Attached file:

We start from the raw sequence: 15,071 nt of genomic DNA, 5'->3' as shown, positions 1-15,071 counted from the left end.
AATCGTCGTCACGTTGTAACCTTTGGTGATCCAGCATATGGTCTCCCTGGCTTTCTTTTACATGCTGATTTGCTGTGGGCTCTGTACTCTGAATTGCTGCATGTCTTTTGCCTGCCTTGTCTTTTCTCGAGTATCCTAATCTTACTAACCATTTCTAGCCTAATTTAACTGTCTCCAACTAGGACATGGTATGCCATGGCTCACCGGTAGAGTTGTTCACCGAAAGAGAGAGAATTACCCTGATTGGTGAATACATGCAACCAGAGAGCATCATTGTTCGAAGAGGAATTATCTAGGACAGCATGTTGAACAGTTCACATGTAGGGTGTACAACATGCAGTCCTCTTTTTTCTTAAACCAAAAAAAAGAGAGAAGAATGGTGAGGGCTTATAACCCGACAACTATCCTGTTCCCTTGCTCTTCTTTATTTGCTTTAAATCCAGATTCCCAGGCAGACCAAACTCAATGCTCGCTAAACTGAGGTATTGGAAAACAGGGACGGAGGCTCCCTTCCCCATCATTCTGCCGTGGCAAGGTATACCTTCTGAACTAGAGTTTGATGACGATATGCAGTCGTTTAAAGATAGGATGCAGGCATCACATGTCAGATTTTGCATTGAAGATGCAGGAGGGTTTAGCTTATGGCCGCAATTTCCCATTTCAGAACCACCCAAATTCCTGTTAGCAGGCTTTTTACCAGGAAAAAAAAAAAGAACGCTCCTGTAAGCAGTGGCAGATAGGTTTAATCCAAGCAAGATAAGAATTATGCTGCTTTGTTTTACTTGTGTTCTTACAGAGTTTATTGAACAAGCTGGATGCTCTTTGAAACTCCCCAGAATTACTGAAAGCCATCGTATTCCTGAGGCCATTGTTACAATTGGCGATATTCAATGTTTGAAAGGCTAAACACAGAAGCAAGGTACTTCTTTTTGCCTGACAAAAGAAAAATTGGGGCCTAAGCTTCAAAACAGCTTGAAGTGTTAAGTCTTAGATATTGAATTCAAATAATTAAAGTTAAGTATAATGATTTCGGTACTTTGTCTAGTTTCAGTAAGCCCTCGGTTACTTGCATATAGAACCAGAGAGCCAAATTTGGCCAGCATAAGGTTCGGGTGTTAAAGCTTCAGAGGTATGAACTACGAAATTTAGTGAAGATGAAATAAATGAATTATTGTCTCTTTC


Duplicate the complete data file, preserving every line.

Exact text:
We start from the raw sequence: 15,071 nt of genomic DNA, 5'->3' as shown, positions 1-15,071 counted from the left end.
AATCGTCGTCACGTTGTAACCTTTGGTGATCCAGCATATGGTCTCCCTGGCTTTCTTTTACATGCTGATTTGCTGTGGGCTCTGTACTCTGAATTGCTGCATGTCTTTTGCCTGCCTTGTCTTTTCTCGAGTATCCTAATCTTACTAACCATTTCTAGCCTAATTTAACTGTCTCCAACTAGGACATGGTATGCCATGGCTCACCGGTAGAGTTGTTCACCGAAAGAGAGAGAATTACCCTGATTGGTGAATACATGCAACCAGAGAGCATCATTGTTCGAAGAGGAATTATCTAGGACAGCATGTTGAACAGTTCACATGTAGGGTGTACAACATGCAGTCCTCTTTTTTCTTAAACCAAAAAAAAGAGAGAAGAATGGTGAGGGCTTATAACCCGACAACTATCCTGTTCCCTTGCTCTTCTTTATTTGCTTTAAATCCAGATTCCCAGGCAGACCAAACTCAATGCTCGCTAAACTGAGGTATTGGAAAACAGGGACGGAGGCTCCCTTCCCCATCATTCTGCCGTGGCAAGGTATACCTTCTGAACTAGAGTTTGATGACGATATGCAGTCGTTTAAAGATAGGATGCAGGCATCACATGTCAGATTTTGCATTGAAGATGCAGGAGGGTTTAGCTTATGGCCGCAATTTCCCATTTCAGAACCACCCAAATTCCTGTTAGCAGGCTTTTTACCAGGAAAAAAAAAAAGAACGCTCCTGTAAGCAGTGGCAGATAGGTTTAATCCAAGCAAGATAAGAATTATGCTGCTTTGTTTTACTTGTGTTCTTACAGAGTTTATTGAACAAGCTGGATGCTCTTTGAAACTCCCCAGAATTACTGAAAGCCATCGTATTCCTGAGGCCATTGTTACAATTGGCGATATTCAATGTTTGAAAGGCTAAACACAGAAGCAAGGTACTTCTTTTTGCCTGACAAAAGAAAAATTGGGGCCTAAGCTTCAAAACAGCTTGAAGTGTTAAGTCTTAGATATTGAATTCAAATAATTAAAGTTAAGTATAATGATTTCGGTACTTTGTCTAGTTTCAGTAAGCCCTCGGTTACTTGCATATAGAACCAGAGAGCCAAATTTGGCCAGCATAAGGTTCGGGTGTTAAAGCTTCAGAGGTATGAACTACGAAATTTAGTGAAGATGAAATAAATGAATTATTGTCTCTTTC